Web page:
A speedier withdrawal of U.S. troops from Iraq and Afghanistan would shave $1.1 trillion off the budget in the next decade, a new congressional budget projection says.
That would be a sizeable cut in defense-related spending from 2010 through 2019, which the nonpartisan Congressional Budget Office estimates at $7.4 trillion.
The budget forecast, issued as Congress is about to return from a summer break and confront questions about budget priorities and deficit spending, says defense costs are uncertain because budget analysts cannot predict the number of deployed troops and the pace of operations.
The $7.4 trillion price tag is based on the number of deployed troops remaining at about 210,000, but looks at two scenarios for reductions:
• A sharp reduction in troops over three years, resulting in $1.1 trillion in savings. Under this projection, the number of deployed troops falls to 160,000 in 2010; to 100,000 in 2011; to 35,000 in 2012 and to 30,000 from 2013 to 2019.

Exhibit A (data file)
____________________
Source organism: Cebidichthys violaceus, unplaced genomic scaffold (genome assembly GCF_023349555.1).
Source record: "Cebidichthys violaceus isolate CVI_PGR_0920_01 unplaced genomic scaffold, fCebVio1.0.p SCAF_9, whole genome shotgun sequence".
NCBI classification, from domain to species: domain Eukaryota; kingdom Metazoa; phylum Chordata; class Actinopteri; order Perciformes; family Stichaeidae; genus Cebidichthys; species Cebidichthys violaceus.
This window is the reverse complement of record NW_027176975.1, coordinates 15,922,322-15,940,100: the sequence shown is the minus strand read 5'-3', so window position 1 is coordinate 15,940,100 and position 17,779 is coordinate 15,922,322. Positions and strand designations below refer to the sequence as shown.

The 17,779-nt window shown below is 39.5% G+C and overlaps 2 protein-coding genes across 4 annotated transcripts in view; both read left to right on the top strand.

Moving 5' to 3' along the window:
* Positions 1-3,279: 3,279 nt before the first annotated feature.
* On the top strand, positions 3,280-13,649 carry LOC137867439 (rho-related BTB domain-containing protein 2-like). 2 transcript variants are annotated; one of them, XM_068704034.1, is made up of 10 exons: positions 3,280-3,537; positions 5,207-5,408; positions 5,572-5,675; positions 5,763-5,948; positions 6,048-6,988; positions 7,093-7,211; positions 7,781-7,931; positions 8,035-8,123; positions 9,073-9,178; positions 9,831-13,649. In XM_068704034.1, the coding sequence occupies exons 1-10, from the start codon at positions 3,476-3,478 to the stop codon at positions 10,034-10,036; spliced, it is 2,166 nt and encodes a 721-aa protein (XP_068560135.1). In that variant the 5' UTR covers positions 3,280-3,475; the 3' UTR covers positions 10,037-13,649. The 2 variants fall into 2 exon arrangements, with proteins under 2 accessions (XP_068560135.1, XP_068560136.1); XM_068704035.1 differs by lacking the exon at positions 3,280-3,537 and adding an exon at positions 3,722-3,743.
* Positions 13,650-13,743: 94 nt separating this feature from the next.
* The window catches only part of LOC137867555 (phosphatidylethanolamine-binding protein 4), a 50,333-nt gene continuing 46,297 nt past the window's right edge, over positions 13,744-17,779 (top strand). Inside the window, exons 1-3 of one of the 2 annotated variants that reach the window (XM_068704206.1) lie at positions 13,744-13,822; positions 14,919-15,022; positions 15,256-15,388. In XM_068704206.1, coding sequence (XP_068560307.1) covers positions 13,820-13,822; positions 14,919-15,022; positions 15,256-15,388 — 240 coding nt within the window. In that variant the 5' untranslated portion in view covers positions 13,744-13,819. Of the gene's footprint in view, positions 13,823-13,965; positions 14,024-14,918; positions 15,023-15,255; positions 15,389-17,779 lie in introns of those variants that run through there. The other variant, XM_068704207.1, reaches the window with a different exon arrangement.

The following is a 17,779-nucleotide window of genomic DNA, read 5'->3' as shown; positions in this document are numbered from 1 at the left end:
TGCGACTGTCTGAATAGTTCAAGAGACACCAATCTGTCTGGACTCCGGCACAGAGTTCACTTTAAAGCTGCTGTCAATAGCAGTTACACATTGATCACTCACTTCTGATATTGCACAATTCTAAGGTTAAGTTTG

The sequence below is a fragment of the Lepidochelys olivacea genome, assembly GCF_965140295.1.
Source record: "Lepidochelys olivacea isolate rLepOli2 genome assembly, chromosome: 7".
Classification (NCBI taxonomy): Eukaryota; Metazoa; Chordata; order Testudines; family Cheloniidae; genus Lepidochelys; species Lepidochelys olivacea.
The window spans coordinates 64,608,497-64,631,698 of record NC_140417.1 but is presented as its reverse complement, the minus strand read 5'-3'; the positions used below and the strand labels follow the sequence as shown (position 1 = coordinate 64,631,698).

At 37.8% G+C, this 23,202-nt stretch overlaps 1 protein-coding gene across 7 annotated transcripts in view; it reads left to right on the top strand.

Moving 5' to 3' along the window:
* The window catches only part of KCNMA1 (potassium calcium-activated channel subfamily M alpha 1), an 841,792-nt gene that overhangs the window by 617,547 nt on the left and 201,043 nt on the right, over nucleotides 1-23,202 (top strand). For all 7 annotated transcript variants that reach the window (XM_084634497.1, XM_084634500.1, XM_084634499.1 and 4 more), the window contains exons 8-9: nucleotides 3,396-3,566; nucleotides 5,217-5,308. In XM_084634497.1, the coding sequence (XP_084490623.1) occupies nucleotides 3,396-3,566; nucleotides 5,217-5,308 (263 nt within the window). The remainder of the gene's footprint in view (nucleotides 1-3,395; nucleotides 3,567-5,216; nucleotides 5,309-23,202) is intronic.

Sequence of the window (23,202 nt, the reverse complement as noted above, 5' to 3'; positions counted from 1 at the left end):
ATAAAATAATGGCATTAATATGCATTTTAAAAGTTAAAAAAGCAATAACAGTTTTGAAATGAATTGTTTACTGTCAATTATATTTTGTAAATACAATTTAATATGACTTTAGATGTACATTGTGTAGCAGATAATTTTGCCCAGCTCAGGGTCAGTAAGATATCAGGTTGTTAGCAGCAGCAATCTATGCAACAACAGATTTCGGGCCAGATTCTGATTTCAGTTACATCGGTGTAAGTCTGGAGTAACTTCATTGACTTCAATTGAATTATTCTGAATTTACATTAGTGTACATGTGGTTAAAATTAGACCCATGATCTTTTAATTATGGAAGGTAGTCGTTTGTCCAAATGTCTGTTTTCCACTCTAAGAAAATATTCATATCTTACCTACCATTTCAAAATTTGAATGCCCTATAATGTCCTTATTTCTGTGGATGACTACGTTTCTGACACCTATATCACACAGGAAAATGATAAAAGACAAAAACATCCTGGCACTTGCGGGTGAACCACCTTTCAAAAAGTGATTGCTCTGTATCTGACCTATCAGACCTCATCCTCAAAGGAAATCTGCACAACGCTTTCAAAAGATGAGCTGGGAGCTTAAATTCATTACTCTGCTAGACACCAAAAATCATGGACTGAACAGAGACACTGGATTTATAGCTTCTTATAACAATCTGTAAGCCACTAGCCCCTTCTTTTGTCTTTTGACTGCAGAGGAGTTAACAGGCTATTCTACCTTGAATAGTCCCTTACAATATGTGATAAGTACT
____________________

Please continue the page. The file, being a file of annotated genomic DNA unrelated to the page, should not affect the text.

• A more gradual decline that shaves $700 billion off the $7.4 trillion defense spending estimate. It assumes 210,000 deployed troops in 2010; 190,000 in 2011; 150,000 in 2012; 100,000 in 2013 and 75,000 in 2014 and beyond.
The report does not suggest what the money saved from the withdrawal of troops from Iraq and Afghanistan should be used for, but the Defense Department surely would make a bid to keep at least some of it to pay for unfunded weapons modernization programs.
The budget and economic update notes that Congress has allocated $944 billion so far for Iraq and Afghanistan operations — $849 billion in direct spending by the Defense Department, $51 billion for diplomatic efforts, $42 billion to aid Iraq and Afghanistan police and military forces and $2 billion to cover costs such as increases in veterans benefits and services.